November 19, 2014
It is a beautiful place to meet, the Bahia Resort on Mission Bay in San Diego. With a view of the Bay, gorgeous weather, and the excitement that comes from people of like minds gathered together, the National Bicycle Tourism Conference in November 2014 was a smash success.
The conference center was at capacity, with more attendees than ever before. Twenty-six state tourism bureaus, also known as destination marketing organizations (DMO) attended with many local DMOs, and city and state officials in attendance as well. Sessions ranged from managing tour events, trends in tourism marketing, international trends in bicycle tours, and building bicycle tourism networks to the bicycle industry’s marketing and growth potential. This was the third year of the newly branded National Bicycle Tourism Conference, a switch from the traditional meeting named for, and managed by, the National Bicycle Tour Directors Association (NBTDA).
Gary Briere posing with with John Hutchinson ofPrimal Wear after winning the annual bicycle jersey contest. Gary retired from Massachusetts Parks & Recreation and now runs
the successful Berkshires to Boston Bicycle Tour.
This was my first time attending this event. As the conference was geared toward those who manage bicycle touring events, I had little to offer. However, leaders within the NBTDA had a vision for the event that would help us all connect the dots — the dots being bicycle tourism at a much grander scale with lessons from Europe, Quebec, and the active travel and tourism sector. Conference organizers honed in on what can grow bicycling as a recreational opportunity in the United States.
And that’s really the key. At Adventure Cycling, we’re devoted to making bicycle tourism more accessible to more people by creating opportunities for bicycle travel (for example our growing Adventure Cycling Route Network and the U.S. Bicycle Route System), finding key partners that can provide amenities to the touring experience (such as Amtrak, National Parks and state park campgrounds), and developing the tools that can sell communities, states, regions and the nation on the potential return on investment (with our growing library of bicycle economic impact studies).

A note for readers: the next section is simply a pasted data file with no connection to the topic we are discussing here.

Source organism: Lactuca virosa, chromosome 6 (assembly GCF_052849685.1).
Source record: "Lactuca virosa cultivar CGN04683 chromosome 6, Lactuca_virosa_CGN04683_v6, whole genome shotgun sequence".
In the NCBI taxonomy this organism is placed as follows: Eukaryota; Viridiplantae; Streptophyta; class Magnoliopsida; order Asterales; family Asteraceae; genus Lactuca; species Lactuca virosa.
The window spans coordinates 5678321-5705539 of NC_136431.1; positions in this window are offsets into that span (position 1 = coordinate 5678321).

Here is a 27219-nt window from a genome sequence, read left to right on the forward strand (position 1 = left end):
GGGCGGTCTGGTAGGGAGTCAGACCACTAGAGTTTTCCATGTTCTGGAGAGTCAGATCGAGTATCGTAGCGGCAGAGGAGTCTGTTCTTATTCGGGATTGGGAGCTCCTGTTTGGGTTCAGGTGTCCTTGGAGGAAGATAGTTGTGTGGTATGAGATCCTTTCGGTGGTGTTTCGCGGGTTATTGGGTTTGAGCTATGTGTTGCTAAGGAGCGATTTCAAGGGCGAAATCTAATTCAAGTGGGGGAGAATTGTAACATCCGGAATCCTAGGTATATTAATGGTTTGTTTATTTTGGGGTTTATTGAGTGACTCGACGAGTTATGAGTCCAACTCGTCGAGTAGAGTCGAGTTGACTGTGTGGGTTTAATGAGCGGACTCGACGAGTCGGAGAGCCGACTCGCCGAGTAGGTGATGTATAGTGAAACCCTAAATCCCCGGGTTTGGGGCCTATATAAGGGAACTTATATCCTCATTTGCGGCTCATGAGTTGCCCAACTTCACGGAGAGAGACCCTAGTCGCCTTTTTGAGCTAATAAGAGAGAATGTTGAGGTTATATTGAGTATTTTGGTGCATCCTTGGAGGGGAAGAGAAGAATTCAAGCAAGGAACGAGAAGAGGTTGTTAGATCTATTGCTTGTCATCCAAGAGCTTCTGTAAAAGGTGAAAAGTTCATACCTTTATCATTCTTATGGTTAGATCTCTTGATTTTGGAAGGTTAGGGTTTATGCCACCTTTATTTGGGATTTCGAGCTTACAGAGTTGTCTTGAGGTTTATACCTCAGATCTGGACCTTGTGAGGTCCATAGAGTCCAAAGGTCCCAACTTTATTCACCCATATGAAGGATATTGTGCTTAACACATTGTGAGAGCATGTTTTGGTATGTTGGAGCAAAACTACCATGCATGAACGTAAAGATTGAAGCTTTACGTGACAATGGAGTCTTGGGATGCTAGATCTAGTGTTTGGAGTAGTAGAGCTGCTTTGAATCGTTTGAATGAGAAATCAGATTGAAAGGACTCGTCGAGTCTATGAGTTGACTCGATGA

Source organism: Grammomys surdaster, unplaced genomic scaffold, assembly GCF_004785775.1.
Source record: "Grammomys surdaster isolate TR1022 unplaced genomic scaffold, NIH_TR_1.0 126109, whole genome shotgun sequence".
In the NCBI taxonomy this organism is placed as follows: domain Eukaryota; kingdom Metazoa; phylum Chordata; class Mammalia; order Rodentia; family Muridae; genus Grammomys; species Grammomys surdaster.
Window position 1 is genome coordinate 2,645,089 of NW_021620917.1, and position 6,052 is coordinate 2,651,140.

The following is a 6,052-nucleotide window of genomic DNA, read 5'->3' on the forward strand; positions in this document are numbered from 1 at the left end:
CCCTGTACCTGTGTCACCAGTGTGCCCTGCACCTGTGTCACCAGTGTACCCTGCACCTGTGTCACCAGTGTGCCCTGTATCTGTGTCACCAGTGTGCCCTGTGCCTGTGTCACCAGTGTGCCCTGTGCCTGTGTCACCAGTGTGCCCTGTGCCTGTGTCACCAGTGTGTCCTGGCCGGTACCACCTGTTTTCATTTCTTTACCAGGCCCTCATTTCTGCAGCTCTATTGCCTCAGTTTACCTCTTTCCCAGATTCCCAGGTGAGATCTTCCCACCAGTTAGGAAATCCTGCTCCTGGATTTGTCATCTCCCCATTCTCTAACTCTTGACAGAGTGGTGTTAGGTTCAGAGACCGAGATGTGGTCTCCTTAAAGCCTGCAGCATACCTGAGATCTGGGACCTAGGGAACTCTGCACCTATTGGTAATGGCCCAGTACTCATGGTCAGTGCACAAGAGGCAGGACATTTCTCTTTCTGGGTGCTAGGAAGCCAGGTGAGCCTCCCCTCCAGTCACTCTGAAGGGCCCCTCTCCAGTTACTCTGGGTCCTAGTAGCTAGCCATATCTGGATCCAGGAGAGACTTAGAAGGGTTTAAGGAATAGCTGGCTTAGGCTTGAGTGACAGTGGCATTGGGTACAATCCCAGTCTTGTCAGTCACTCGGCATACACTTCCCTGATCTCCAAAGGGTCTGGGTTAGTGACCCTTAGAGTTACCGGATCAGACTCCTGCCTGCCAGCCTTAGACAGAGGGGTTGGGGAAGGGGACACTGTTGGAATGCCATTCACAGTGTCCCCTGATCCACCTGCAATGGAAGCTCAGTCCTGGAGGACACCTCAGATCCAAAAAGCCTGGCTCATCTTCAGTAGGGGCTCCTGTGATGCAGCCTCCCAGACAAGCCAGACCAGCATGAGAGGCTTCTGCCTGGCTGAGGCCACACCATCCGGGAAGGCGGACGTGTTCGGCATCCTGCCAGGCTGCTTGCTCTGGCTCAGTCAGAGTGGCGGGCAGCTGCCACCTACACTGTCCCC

After hours party with the San Diego Bicycle Coaltion at a local hangout, the Sand Bar. The conference included ample opportunities to take in the local scene, network, and learn.
I was excited to play a role in this conference and can’t wait to build on this year’s success. Whether you work to improve conditions in your local community, develop bicycle events and tour opportunities, are building trails or mountain bike parks, or just like to get out and ride, this conference packs a powerful story and has valuable ideas. We’re going back to San Diego next year; I hope you can join us because we’re just getting started and have many more lessons to share.
Photos by Ginny Sullivan
BUILDING THE U.S. BICYCLE ROUTE SYSTEM is posted by Ginny Sullivan and Saara Snow of the Travel Initiatives Department and focuses on news related to the emerging U.S. Bicycle Route System (USBRS). The USBRS project is a collaborative effort, spearheaded by a task force under the auspices of the American Association of State Highway and Transportation Officials (AASHTO). Members of the task force include officials and staff from state DOTs, the Federal Highway Administration, and nonprofits like the East Coast Greenway Alliance and Mississippi River Trail, Inc